The support pillars

The support pillars of good health carry the roof, distribute weight and make the entire structure solid and stable. They are all equally important:

Adequate exercise:
Exercise is important for keeping the body and heart conditioned and in good shape – this goes for athletic dogs just as much as for the couch potatoes. Letting dogs be lazy all the time isn’t doing them a favor, even the ones who are not cut out to be jogging partners benefit from a nice, brisk walk every day to get their blood circulation and digestive tract going. In addition to that, dogs who are well exercised are less likely to be excessively hyper, chew on inappropriate items and display other inappropriate outlets for their boredom or stress. How much, and what type of exercise is appropriate for an individual depends on age, body condition, build (for example special care needs to be taken with brachycephalic breeds, which are also very sensitive to heat) and other factors.

Mental stimulation:
Just like the body, the brain needs exercise too. People can meet other people, read a book, turn on the TV or surf the internet whenever they are bored, our canine friends have to rely on us for entertainment just like for food. Daily walks give the dog a chance to see new things and smell new smells, and short, fun training sessions or challenging toys provide variety as well. Most dogs are excellent problem solvers and love working on learning new tricks, so encourage them to use their brain instead of just handing out “freebie” treats. Providing enough mental stimulation is another excellent way to curb undesirable behaviors dogs engage in when they become bored or stressed. You don’t have to train to competition levels in obedience or agility if you don’t want to, but taking classes to learn the basics and then using them for fun in your own home or back yard is a great way to bond and have fun with your dog.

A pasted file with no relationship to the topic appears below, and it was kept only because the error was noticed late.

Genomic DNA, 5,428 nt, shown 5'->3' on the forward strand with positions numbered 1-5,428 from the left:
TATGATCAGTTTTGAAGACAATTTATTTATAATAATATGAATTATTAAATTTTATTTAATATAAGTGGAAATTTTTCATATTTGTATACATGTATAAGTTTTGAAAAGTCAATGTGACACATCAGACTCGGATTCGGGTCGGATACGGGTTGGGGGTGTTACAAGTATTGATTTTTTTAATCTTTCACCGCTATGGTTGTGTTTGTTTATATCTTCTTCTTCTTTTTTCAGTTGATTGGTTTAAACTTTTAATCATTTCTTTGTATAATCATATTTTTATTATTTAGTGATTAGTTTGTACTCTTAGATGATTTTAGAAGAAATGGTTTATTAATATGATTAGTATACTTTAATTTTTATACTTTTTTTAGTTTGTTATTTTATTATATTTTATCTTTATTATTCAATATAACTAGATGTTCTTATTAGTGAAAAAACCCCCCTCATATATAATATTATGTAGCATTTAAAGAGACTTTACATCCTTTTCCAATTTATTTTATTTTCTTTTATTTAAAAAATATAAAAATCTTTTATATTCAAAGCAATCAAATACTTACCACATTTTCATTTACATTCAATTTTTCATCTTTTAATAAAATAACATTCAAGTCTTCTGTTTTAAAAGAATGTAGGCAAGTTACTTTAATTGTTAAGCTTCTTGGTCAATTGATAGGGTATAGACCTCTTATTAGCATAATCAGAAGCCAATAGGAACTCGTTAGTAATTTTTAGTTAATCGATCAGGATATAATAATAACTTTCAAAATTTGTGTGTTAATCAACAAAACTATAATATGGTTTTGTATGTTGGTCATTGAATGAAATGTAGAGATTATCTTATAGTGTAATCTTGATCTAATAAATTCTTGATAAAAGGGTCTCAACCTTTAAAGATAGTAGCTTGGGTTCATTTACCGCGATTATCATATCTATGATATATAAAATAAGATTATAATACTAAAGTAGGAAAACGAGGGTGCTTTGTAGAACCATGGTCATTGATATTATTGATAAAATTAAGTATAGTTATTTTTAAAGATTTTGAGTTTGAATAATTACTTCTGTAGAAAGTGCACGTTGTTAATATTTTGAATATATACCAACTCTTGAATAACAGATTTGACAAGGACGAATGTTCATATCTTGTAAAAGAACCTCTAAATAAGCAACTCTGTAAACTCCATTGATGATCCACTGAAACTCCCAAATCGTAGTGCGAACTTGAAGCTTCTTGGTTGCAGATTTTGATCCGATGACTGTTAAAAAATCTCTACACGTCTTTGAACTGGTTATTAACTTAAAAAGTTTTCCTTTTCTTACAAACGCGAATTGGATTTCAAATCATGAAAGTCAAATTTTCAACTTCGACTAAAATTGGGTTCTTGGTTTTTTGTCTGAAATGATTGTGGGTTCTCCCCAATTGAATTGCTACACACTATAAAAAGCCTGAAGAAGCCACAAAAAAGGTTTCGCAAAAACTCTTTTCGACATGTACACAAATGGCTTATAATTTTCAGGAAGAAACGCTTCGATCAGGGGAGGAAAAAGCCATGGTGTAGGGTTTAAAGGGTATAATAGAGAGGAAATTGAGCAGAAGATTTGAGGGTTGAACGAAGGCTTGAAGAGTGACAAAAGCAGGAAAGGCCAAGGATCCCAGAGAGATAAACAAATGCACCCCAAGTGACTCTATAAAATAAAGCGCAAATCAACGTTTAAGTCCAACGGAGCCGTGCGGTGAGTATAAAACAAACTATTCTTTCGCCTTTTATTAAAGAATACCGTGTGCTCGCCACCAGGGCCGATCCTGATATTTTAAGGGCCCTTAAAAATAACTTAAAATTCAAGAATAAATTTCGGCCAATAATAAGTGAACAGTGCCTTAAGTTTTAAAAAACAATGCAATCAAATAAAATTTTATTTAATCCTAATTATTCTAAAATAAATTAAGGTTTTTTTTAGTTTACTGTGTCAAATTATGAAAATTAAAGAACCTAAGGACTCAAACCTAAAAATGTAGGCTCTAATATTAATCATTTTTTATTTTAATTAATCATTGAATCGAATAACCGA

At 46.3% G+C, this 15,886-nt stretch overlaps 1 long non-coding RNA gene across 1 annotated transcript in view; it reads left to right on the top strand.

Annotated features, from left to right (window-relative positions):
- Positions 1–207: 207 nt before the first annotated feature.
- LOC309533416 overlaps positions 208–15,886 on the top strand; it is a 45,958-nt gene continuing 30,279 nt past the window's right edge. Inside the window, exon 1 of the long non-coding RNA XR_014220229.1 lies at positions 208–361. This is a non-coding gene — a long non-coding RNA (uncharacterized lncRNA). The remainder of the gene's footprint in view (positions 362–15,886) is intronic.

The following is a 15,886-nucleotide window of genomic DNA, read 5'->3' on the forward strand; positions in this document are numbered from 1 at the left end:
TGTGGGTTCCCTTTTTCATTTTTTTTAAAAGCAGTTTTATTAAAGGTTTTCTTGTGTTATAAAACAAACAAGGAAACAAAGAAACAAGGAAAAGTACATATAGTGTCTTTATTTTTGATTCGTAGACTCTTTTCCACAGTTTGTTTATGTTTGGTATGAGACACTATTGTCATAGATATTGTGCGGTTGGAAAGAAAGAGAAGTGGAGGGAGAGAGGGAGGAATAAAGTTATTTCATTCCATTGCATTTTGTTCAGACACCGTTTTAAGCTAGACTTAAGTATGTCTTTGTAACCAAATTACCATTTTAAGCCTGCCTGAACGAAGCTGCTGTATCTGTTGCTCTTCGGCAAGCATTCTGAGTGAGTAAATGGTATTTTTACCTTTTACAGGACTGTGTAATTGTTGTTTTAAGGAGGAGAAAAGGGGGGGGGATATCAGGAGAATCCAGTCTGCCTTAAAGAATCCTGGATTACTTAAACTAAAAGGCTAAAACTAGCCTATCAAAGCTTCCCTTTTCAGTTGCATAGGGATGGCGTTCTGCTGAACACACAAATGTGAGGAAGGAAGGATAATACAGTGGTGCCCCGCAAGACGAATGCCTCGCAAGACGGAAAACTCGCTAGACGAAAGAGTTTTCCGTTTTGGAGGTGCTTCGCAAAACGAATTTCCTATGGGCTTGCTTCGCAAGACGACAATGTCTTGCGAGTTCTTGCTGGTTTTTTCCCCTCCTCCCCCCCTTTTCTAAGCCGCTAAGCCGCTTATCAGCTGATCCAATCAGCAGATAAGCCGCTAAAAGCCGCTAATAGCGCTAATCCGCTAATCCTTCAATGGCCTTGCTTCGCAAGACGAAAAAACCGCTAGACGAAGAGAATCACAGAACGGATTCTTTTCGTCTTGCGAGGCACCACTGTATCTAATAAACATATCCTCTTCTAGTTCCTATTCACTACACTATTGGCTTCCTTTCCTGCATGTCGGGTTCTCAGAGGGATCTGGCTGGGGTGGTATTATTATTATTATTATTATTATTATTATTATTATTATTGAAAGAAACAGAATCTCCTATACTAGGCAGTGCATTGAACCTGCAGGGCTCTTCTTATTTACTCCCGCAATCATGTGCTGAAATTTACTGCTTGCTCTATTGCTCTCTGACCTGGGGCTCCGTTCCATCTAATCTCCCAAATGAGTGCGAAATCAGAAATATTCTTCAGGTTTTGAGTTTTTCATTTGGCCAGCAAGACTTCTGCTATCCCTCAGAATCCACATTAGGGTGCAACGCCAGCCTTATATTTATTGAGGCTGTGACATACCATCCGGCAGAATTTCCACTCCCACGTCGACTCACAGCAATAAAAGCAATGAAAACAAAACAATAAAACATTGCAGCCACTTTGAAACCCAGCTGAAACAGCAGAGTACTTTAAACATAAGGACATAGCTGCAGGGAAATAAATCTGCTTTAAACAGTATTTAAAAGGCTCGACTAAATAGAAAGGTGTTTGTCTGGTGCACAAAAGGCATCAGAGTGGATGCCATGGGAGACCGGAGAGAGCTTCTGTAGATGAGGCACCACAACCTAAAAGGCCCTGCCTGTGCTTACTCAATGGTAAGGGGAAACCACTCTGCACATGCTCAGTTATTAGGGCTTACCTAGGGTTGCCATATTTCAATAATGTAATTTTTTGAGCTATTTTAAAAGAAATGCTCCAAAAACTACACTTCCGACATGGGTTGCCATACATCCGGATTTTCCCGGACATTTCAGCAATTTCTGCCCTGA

Proper Grooming:
Everyone knows that a dog needs to be brushed (frequency depending on coat length and texture), have his nails trimmed and ears cleaned every so often, but few people realize that being “dirty” today has a completely different meaning than for example 50 years ago – especially for the “urban hounds” who live in large cities. There is so much more pollution now, both from above (air, rain) and below (car tires abrading on asphalt, dust binding pollutants and settling), and dogs generally are lower to the ground than people and have the added disadvantage of not being able to put on a clean change of clothes every day, so they are much more exposed. The popular opinion is still that bathing is detrimental to a dog’s skin and coat and that they should only be given a bath when it is “absolutely necessary”, which reminds me of the 16th century in Europe, when people still believed this to be true for humans as well.